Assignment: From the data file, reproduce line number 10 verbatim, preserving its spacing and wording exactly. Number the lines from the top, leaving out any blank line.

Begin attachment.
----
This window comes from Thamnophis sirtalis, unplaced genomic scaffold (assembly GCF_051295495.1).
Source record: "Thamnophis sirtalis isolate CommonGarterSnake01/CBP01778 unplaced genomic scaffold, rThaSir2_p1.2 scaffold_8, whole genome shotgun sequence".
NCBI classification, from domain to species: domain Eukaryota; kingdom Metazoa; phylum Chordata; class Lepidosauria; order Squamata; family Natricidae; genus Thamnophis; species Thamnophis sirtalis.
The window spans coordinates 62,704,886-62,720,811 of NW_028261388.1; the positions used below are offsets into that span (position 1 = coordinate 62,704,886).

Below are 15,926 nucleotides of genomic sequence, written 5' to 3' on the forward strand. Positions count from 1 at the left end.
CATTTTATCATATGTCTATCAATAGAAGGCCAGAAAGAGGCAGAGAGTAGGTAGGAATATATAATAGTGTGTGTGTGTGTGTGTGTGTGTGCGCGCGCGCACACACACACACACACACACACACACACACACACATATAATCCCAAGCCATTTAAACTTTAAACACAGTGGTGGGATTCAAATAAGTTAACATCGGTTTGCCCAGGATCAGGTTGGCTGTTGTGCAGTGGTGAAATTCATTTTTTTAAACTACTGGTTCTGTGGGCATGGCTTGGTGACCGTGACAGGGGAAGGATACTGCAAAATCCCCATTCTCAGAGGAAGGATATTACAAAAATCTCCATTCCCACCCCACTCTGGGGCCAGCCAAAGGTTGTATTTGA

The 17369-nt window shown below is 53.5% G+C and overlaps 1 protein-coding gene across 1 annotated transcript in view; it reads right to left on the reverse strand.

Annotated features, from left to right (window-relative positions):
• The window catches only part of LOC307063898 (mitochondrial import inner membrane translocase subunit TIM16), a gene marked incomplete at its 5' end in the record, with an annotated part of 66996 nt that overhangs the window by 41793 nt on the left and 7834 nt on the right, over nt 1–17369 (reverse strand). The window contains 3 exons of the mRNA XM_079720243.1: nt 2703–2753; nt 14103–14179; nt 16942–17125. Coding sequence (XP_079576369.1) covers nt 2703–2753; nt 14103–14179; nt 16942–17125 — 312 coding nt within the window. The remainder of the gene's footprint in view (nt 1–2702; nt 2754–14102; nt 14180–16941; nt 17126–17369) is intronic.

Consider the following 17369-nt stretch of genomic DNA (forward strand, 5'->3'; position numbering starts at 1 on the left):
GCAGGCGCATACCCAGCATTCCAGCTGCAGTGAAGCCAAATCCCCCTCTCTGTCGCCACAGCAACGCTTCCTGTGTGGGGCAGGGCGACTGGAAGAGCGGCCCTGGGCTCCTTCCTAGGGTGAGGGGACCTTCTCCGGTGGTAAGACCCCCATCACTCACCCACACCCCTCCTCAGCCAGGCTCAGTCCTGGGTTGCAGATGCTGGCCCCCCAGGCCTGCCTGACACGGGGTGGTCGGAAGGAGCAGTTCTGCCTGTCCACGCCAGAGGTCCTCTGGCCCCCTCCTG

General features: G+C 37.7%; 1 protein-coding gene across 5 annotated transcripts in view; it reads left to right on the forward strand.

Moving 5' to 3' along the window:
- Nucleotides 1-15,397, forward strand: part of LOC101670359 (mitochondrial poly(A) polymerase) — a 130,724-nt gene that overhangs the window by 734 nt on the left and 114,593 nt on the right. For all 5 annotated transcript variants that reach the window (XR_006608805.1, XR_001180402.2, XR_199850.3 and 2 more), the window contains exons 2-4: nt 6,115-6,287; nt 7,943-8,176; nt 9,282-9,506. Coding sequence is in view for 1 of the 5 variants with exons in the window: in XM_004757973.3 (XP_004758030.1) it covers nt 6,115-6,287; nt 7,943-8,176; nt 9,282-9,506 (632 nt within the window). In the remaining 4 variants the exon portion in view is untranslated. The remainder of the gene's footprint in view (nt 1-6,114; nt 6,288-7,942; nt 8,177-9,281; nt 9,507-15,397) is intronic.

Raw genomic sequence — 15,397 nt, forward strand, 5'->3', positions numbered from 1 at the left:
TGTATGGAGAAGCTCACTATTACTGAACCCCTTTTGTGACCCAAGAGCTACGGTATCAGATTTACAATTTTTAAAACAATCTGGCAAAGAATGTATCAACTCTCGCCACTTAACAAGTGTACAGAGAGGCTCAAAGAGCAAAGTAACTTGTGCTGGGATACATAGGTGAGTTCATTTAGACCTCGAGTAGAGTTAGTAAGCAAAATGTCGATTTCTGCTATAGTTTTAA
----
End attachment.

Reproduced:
Consider the following 17369-nt stretch of genomic DNA (forward strand, 5'->3'; position numbering starts at 1 on the left):